Backing up your data is the single most important thing you can do to maintain your mental and emotional health as a computer user. As an IT professional, I stress again and again to my customers that their backups must be a top priority and they must also be frequently tested to ensure they are working properly and consistently.
Of course, this means my own data is vulnerable as I almost never backup my own stuff.
I’m trying to mend my ways and backup the things I find most useful and I do have some pretty spiffy backup software that I use to take image snapshots of my drives. However, I also want some simple backup jobs that just grab a file here and there so I don’t have to go and muck around with scheduling an entire recovery task.
I’ve created a couple of small batch files that grab some data here and there for my most often-used applications and I scheduled those tasks to run at midnight every night. If you’ve never scheduled a task in Windows, it’s pretty straightforward.
1. Open your Control Panel
In Windows 8.1, you can just right-click on the Windows icon in the lower left corner of the screen and select “Control Panel”.
2. Select “Schedule Tasks” from the Control Panel
You’ll find this by selecting “System and Security” and looking under the “Administrative Tools” heading.
3. In the Task Scheduler interface, select “Create Basic Task” and go through the wizard.
I’ve highlighted it below with a red box.
Give your task a name. The description is optional.
You have a lot of options for scheduling the task to run. Feel free to play around with those. I’m scheduling mine to run daily at midnight, so I’ll keep the default of “Daily”.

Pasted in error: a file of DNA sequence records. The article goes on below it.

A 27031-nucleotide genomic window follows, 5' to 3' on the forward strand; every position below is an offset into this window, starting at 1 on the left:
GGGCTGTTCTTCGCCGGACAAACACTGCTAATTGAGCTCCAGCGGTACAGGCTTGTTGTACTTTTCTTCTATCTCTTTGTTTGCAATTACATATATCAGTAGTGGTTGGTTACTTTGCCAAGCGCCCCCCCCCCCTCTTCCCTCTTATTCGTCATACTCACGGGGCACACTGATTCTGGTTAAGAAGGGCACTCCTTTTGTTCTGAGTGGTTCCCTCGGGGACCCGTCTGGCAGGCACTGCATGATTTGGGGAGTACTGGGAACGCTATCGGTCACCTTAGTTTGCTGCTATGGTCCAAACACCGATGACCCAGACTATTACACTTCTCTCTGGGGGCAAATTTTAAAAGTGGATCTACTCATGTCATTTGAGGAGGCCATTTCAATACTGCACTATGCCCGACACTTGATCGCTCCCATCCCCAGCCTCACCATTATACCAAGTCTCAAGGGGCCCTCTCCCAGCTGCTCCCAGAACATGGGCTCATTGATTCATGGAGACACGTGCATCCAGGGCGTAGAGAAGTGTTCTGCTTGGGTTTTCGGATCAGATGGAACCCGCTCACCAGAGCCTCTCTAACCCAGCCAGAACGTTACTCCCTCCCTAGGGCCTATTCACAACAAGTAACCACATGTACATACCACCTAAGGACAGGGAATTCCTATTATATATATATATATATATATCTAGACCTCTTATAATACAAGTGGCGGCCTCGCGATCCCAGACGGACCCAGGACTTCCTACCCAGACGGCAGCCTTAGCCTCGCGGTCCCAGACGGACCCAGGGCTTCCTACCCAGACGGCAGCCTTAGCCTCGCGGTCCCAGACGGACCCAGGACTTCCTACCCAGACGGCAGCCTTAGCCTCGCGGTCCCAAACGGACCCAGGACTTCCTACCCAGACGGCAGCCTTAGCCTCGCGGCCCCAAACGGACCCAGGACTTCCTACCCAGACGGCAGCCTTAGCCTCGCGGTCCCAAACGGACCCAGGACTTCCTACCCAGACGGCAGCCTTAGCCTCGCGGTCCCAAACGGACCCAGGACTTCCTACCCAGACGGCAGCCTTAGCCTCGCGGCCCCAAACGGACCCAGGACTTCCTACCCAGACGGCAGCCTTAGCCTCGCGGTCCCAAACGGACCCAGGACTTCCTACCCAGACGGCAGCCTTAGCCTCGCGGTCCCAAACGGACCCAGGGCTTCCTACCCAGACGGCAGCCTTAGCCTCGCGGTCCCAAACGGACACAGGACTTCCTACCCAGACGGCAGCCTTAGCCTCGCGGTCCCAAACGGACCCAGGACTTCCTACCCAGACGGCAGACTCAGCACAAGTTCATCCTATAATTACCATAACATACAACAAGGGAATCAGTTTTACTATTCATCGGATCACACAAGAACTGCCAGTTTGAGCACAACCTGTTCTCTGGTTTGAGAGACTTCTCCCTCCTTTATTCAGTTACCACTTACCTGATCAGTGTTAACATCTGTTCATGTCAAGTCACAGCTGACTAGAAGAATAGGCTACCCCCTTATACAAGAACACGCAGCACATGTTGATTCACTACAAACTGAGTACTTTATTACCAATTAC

Set your start day and start time and recurrence. The only time you have to worry about the time zone synchronization is if your computer might be in different time zones as you travel.
The next window is a bit frustrating as Microsoft has deprecated two of the options available for scheduled tasks. This means that those features will be unavailable in a future (probably the next) version of Windows. So, if you need to automatically send an email or display a message, you’ll want to use PowerShell. In my case, I don’t need those features, so I’ll keep “Start a program” selected and just click “Next”.
Now, browse to the script you’d like to execute on this schedule and then click “Next”. (If you have command line arguments or options, you’ll want to specify those in the “Add arguments (optional):” field.)
Review the task information and click “Finish”.
4. Check to make sure the task is active
Once you click “Finish”, you’ll find yourself back at the Task Scheduler interface. Look under “Active Tasks” and make sure the task you’ve just created appears there. If so, you’re good to go!
I hope this helps someone and saves some time. If you see anything wrong, please let me know.